01 02 03 Africa Expat Wives Club: Crikey it's Christmas 04 05 15 16 19 20 21 22 23 24 25 26 27 28 31 32 33

Crikey it's Christmas


What happened? I literally feel like I am still in September. Except for the whatsapp group that has appeared on my phone for a ‘pot luck’ Christmas lunch that I a happen to be hosting. That and the sinking feeling that grabs me each day (often while driving and bored of listening to the radio), when I am reminded that I have not done any Christmas present shopping yet. And, back home, our family is BIG. Birthday cards and bunting are still hanging up in the kitchen following family celebrations a month ago. It seems I am stuck in some kind of ‘time-stands-still’ vortex.

The truth is I ditched the crowded craft fairs this year in favour of sitting at home to ‘relax’. They just came and went too early for me to get my head around, and now I’m regretting it. I’m pondering over the idea of buying two dozen Amazon vouchers for nieces, nephews and godchildren – if my credit card will stretch to that. With vouchers you sidestep the issue of trying to get random (and often a faintly puzzling selection of) presents wrapped and off to different addresses in and around the UK while I am all the way over here sitting in Kenya. I wonder if Amazon does a bulk order discount?  Somehow, now that I am verbalising these thoughts in my head, this voucher theme does not really seem to be in keeping with the Christmas spirit.

Then there are our own kids. If we give them vouchers that they cannot redeem for months, then the gift will hold less appeal.
“Yay, thanks for the voucher, now I’m going to surf the net” does not really give you the same fuzzy feeling as pulling off wrapping to reveal an actual gift.

The enduring ‘expat’ excuse every Christmas is that we don’t have the sheer breadth of shopping opportunities in Kenya as we would have back home but that excuse doesn’t really wash any more. Nairobi is chock full of shops and Christmas decorations went up in the shopping centres in October. But I have another excuse, over the past decade everyone has received all the Kenyan themed presents they could ever want. Kikoy trousers, dressing gowns, towels, soapstone animals, bracelets, necklaces, beads, banana leaf boxes, books relating to Kenya, cute stuffed toys, kanga aprons, candlesticks, bush hats you name it. The theme could quite possibly be wearing thin.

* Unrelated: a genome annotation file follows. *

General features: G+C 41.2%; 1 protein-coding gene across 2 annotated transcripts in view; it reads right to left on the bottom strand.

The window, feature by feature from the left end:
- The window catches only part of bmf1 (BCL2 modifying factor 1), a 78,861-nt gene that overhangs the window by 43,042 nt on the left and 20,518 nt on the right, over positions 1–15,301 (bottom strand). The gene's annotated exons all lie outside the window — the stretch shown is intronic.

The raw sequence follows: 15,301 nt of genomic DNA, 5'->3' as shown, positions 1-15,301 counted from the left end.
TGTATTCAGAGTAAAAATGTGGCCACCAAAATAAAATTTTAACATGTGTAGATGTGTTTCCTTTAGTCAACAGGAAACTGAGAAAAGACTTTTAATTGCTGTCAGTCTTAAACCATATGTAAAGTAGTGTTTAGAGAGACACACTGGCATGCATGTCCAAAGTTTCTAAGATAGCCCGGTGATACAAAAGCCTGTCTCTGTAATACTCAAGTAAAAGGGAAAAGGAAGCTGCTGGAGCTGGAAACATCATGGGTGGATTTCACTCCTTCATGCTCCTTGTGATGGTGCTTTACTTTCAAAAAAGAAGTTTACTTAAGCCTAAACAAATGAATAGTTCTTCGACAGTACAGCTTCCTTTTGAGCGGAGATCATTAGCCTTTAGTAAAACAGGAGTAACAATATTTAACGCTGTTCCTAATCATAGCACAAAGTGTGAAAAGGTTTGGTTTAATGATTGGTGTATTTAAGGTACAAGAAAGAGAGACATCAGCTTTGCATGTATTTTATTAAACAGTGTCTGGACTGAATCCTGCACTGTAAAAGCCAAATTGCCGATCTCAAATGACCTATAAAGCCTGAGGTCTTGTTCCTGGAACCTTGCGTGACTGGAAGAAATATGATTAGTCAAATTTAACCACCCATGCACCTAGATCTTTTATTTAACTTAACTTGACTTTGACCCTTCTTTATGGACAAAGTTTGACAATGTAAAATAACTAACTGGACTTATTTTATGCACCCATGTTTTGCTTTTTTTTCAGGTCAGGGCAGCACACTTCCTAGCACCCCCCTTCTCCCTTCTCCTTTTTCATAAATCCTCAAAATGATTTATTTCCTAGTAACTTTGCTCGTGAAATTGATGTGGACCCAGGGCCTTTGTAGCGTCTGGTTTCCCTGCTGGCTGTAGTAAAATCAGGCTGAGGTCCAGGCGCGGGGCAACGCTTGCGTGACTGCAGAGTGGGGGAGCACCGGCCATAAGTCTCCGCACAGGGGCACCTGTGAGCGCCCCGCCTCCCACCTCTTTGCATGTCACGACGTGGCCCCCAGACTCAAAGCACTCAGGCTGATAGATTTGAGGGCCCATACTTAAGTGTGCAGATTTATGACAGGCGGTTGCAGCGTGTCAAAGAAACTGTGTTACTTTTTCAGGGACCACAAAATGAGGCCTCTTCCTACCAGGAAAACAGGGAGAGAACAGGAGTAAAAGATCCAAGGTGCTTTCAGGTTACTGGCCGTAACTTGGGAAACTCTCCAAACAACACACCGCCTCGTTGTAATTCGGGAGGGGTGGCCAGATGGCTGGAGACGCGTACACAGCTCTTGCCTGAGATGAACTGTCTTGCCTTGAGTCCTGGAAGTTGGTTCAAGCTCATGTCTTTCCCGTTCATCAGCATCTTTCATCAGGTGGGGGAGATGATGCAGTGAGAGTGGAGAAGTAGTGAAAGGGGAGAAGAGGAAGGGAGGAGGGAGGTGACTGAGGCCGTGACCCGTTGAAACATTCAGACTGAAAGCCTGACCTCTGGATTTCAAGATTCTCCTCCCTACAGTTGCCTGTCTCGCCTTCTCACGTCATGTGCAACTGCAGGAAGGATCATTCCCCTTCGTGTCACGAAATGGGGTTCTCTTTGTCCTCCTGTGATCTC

I am waiting for my own night terrors to begin; the mental image of kids waking up on Christmas morning with empty stockings. My husband and I have basically declared an amnesty on the exchange of xmas gifts between us, as we both seem so adept at buying exactly what we want, exactly when we want it, so feel we don’t really deserve anything else. And to be honest, we all have everything we need.  My eldest wants ‘vintage’ clothes that, literally, I wore when I was that age. Having looked at her suggested (global?!) vintage websites for a couple of hours, I could not bring myself to part with any money online (seriously, 1980s patterned sweaters and oversized fleeces?! The description says ‘expect some wear’). So it’s a trip down to mitumba for her.

My friend in the UK told me that knowing what everyone wants for Christmas and actually having access to it is not such a picnic either, since a lot of wish lists these days are tech based and woefully unaffordable. I tried convincing our youngest daughter to accept an ‘experience based’ birthday present in the summer, that involved the whole family spending the day on adventure rides in Thorpe Park. She still feels cheated. “What did I get for my 10th birthday again? In fact, did I actually get anything?” She’s still asking 6 months later.

It’s time to pull my finger out. Before school is out in two days (that reminds me; teachers’ presents!) I’ll be heading to House of Leather for made-in-china stocking fillers. I’ll order my turkey and ham, stock-pile sparkling wine. I’ll start thinking about what everyone actually wants for Christmas, weighing up how many of those options are even faintly realistic (at this late stage).

Bah humbug.....

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